Terminating employment with an individual calls for empathy, even if your company has "good cause" for doing so. Unfortunately, breaking the news via video conference presents additional hurdles. In person, thanks to what neuroscientists call mirror neurons, humans communicate emotion. As the saying goes, you can feel the sadness/tension/surprise in the room.

Because the news is being delivered remotely, those facilitating the termination have to simulate what would happen in person. Those conducting the termination should put in place all of the "signaling systems" to create a serious, yet caring and respectful tone for the conversation. These signaling systems include proper lighting for each speaker, professional attire, neutral body language, the use of hand gestures, appropriate facial expressions, and a slow pace of conversation. The latter is a must, since for many, being fired comes as a great shock.

The meeting should begin with the spokesperson thanking the employee for being at the meeting. Then the spokesperson indicates the company has found it necessary to terminate the employment of the individual. That decision, the spokesperson emphasizes through tone, has already been made and is irreversible.

The script should cover all of the items included in the termination letter. The spokesperson then informs the employee that a letter is also being mailed following the meeting. If the employee asks questions or raises objections, only preapproved responses should be read to the employee. Do not stray from the termination letter that was drafted.

Once the employee accepts the decision, then the matter of severance can be introduced. 

Key takeaway: A remote firing doesn't allow for the emotion that can be expressed during an in-person firing. As much as possible, use hand gestures and facial expressions that convey compassion when firing an employee remotely.

How to follow up after the remote termination

Once the termination meeting has concluded, use the following checklist to verify the equipment has been returned, access to company resources has been revoked, and that your company is in a secure position in the event a disgruntled employee chooses to retaliate against your business:

  • Funds due the former employer have been paid, and the termination letter has been mailed.
  • All electronic connections have been disabled.
  • All company equipment on loan to the employee has been returned.
  • The employee's profile has been removed from the website and any company documents.
  • You've distributed an internal statement and/or conducted any virtual meetings to notify other employees of the termination.
  • You've provided contact info for human resources representatives so they can respond to any questions and concerns your remaining employees have.
  • You've revoked access to your business premises (keys, security system access codes, etc.) as well as all software (including social media accounts, if the employee had login access to your company's social media accounts) the employee had access to.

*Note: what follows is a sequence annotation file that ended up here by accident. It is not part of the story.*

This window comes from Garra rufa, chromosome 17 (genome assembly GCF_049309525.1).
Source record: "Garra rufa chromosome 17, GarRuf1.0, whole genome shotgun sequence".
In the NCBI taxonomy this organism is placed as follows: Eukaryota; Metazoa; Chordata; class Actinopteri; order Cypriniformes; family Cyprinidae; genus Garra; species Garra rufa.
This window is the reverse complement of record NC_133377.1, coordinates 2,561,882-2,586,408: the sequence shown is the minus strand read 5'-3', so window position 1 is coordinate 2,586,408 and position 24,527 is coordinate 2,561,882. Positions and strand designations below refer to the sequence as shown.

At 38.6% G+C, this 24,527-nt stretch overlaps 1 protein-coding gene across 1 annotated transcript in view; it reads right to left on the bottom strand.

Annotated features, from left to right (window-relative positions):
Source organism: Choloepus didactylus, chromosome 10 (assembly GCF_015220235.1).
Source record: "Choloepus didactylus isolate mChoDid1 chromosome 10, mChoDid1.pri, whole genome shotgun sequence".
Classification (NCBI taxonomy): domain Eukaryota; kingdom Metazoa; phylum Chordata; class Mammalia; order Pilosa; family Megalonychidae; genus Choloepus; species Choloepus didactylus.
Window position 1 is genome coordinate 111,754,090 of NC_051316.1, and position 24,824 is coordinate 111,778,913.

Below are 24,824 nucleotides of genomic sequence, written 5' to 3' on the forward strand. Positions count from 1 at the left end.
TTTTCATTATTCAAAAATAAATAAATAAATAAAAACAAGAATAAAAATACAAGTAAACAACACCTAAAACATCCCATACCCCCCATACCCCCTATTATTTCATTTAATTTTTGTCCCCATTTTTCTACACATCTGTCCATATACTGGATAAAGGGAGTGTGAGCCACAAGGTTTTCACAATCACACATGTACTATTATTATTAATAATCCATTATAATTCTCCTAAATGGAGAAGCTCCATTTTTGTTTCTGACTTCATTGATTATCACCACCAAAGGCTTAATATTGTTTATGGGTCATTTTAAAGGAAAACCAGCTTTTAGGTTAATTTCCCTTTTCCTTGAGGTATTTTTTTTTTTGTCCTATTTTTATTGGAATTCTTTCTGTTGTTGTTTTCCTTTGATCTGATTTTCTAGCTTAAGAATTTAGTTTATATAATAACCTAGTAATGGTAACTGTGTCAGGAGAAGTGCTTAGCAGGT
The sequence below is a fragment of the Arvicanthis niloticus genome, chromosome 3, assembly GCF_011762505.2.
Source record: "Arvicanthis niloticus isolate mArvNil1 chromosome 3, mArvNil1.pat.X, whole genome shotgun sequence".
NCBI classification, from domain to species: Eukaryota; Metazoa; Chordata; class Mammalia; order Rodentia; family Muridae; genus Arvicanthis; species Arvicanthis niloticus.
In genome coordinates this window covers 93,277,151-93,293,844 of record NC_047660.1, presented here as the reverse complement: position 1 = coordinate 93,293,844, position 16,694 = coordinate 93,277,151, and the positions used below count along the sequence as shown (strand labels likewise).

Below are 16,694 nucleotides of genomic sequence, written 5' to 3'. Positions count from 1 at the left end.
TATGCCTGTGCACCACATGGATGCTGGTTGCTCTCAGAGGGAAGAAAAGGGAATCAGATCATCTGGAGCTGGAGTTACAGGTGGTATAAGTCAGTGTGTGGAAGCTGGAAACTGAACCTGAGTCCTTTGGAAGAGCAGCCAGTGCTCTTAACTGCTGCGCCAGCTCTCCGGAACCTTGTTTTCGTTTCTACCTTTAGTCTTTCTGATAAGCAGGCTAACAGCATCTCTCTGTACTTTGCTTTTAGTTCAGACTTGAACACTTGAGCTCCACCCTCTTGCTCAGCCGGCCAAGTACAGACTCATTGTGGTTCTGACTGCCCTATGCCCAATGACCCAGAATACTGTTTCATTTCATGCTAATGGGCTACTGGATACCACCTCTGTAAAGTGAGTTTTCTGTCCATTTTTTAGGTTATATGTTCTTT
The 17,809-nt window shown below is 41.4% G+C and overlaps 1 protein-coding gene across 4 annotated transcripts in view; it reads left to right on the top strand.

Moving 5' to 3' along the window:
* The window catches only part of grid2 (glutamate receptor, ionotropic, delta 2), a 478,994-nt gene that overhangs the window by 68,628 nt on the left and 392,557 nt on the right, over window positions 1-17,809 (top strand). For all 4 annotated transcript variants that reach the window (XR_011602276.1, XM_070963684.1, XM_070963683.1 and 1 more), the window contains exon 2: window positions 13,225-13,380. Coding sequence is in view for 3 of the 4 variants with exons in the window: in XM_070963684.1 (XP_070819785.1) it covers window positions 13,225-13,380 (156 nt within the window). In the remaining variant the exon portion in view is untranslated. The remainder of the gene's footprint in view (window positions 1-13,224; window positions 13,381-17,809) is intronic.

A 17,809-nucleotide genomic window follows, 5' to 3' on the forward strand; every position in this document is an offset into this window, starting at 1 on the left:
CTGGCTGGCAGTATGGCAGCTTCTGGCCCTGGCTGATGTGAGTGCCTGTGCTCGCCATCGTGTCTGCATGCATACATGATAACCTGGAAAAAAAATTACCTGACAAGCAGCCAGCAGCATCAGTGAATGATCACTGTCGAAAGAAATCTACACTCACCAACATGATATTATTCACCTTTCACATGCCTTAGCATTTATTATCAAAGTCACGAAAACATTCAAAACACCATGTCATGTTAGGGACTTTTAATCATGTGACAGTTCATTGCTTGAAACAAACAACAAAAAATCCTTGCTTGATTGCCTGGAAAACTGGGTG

• You continue to monitor any public comments made by the former employee, and you've crafted a response for release to the media and to post on social networks in the event you receive negative publicity related to the termination of the employee.

Key takeaway: You should have a checklist of items you complete before, during and after the termination of an employee. Your list should include making sure all equipment is returned, online access to programs and services has been cut off, and any severance or other compensation is appropriately paid out.

Is the firing necessary?

Termination, especially in a small business, can unravel an organization. Naturally, many of your employee will wonder, are we next?

Additionally, termination involves the law, which is open to interpretation. If the employee pursues action to object to the termination, your documentation, even if it's comprehensive, may not be adequate to prevent a verdict for unjust termination.

There is also the matter of your unemployment insurance costs. Unemployment authorities may determine, even if there is documentation, that there was no cause for firing. That will increase what you pay for unemployment insurance.

Also, you might have to hire a replacement. The Society for Human Resource Management calculates it takes 42 days to fill a position, at the cost of $4,129, with an additional $1,286 for training.

However, all that may be irrelevant. You might have already unsuccessfully used informal conversations, write-ups, including the progressive discipline process, and performance appraisals to attempt to change the employee's conduct. Further, some activities, such as sexual harassment, embezzlement and selling drugs in the workplace demand firing.

Key takeaway: Firing can be costly in many ways. Before jumping straight to termination, make sure you have thought through the ramifications.